Allergies, also known as allergic diseases, are a number of conditions caused by hypersensitivity of the immune system to something in the environment that usually causes little problem in most people. Common allergens include pollen and food. Metals and other substances may also cause problems. Food, insect stings, and medications are common causes of severe reactions. Their development is due to both genetic and environmental factors.
Many allergens such as dust or pollen are airborne particles. In these cases, symptoms arise in areas in contact with air, such as eyes, nose, and lungs. For instance, allergic rhinitis, also known as hay fever, causes irritation of the nose, sneezing, itching, and redness of the eyes. Inhaled allergens can also lead to increased production of mucus in the lungs, shortness of breath, coughing, and wheezing. Symptoms of food allergy include abdominal pain, bloating, vomiting, diarrhea, itchy skin, and swelling of the skin during hives.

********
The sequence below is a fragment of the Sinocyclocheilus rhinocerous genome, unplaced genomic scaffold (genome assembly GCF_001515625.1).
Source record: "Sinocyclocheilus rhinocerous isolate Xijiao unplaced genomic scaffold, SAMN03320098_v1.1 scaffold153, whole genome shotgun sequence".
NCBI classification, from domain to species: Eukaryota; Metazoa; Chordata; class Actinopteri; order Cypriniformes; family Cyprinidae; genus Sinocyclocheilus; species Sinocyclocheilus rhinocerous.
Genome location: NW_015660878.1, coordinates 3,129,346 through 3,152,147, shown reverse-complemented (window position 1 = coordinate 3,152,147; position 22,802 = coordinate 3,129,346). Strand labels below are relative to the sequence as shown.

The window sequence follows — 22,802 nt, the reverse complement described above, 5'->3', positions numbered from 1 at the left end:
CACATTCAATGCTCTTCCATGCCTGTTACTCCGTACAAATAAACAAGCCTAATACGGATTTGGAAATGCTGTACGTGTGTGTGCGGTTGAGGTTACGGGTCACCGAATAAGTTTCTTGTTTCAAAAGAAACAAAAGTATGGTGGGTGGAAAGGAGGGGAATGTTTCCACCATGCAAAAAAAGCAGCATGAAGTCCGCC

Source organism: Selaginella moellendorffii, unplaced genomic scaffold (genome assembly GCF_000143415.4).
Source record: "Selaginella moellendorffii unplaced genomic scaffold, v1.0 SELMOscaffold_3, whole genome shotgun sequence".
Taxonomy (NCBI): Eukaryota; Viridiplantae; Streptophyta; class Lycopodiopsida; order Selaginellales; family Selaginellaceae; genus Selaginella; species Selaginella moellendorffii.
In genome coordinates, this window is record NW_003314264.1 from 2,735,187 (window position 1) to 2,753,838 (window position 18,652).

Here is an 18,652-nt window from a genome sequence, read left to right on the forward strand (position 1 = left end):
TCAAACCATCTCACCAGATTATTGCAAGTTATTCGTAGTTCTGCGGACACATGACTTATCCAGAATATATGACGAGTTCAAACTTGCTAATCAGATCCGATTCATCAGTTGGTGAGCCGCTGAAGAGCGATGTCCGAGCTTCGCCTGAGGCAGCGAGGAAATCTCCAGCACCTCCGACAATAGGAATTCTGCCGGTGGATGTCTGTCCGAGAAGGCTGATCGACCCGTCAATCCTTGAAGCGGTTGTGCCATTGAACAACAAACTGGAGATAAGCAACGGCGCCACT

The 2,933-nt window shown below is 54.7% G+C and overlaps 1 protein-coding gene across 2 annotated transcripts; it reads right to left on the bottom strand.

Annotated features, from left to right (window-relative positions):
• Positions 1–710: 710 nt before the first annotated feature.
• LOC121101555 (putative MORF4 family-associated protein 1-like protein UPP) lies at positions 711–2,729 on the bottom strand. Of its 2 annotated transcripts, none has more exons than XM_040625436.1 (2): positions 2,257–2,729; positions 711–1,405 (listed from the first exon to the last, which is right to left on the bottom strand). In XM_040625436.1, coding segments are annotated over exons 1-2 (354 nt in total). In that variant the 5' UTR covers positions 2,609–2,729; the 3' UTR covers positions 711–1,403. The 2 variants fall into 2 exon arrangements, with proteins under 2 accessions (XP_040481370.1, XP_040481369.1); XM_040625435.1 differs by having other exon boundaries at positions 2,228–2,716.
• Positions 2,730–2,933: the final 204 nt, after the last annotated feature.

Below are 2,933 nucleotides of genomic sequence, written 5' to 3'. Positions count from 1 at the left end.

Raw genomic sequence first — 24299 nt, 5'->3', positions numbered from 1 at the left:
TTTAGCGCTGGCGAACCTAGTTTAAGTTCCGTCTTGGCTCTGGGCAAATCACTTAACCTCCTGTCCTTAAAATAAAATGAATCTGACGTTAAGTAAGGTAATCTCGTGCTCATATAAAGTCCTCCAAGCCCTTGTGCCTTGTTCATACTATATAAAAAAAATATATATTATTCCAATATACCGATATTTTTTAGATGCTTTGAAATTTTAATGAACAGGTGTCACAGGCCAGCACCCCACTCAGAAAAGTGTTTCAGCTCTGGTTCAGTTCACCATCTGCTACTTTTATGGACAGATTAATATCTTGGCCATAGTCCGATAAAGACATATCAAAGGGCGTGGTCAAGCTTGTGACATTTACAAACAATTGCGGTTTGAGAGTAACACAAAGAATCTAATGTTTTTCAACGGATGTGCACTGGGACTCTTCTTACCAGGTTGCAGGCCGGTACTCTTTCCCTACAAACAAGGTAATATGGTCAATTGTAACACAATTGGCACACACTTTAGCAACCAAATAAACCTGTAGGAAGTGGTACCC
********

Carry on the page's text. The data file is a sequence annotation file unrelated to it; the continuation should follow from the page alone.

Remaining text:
In the developed world, about 20% of people are affected by allergic rhinitis, about 6% of people have at least one food allergy, and about 20% have atopic dermatitis at some point in time. Depending on the country about 1 and 18% of people have asthma. Anaphylaxis occurs in between 0.05–2% of people. Rates of many allergic diseases appear to be increasing day by day. Immunotherapy is a preventive treatment for allergic reactions to substances such as grass pollens, house dust mites and bee venom.